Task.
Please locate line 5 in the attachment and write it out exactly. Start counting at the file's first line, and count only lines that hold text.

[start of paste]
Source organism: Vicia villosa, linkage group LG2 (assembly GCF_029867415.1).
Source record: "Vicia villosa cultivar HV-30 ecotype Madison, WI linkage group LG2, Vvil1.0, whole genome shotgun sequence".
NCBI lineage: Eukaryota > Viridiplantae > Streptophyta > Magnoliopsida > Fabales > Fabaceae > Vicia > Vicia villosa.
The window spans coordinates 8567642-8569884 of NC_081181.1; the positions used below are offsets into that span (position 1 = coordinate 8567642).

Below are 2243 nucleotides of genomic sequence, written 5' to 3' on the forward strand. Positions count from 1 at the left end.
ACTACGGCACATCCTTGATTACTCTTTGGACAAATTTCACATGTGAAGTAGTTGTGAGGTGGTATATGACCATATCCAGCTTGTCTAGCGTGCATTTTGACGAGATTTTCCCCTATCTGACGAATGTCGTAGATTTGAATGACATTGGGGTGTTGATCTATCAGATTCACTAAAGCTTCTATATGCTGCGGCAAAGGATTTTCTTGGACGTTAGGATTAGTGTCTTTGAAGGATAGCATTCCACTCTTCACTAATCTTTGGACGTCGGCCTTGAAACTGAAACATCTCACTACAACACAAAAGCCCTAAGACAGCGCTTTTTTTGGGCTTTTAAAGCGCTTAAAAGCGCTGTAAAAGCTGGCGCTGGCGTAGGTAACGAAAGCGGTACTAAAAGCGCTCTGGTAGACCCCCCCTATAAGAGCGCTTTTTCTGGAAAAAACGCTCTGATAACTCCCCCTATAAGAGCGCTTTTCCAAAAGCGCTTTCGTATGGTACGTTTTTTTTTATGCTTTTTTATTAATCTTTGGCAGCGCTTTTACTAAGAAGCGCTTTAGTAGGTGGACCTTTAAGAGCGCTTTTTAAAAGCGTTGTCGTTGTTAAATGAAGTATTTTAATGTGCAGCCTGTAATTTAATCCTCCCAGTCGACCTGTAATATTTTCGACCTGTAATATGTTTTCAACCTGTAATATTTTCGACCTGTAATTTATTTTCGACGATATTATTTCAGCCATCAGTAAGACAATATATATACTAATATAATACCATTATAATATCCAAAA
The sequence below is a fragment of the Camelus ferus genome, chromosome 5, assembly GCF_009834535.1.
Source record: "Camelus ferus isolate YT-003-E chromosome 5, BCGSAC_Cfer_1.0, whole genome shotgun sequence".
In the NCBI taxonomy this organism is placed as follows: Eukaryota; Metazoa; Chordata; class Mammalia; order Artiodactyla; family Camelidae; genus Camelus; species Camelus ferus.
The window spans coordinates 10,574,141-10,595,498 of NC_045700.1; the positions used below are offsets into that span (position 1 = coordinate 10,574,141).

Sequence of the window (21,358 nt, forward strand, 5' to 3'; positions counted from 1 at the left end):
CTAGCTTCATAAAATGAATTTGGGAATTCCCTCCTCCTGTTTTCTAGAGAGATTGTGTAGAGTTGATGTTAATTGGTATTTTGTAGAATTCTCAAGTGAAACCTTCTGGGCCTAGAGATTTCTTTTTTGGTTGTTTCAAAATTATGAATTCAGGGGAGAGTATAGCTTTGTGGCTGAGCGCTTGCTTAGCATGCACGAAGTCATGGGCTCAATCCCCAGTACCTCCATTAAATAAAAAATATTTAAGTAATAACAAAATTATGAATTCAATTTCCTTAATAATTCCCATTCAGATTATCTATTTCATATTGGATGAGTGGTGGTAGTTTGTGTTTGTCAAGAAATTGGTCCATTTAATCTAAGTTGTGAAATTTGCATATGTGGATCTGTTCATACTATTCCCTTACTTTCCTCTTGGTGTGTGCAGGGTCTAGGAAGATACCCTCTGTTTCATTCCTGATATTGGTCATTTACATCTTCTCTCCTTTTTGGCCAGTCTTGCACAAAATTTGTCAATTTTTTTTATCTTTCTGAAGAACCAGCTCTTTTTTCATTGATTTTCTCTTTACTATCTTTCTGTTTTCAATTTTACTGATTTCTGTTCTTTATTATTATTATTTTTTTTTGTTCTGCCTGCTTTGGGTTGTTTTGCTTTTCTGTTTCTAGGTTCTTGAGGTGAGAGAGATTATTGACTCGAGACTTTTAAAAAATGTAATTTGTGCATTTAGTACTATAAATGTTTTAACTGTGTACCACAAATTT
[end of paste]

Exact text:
Below are 2243 nucleotides of genomic sequence, written 5' to 3' on the forward strand. Positions count from 1 at the left end.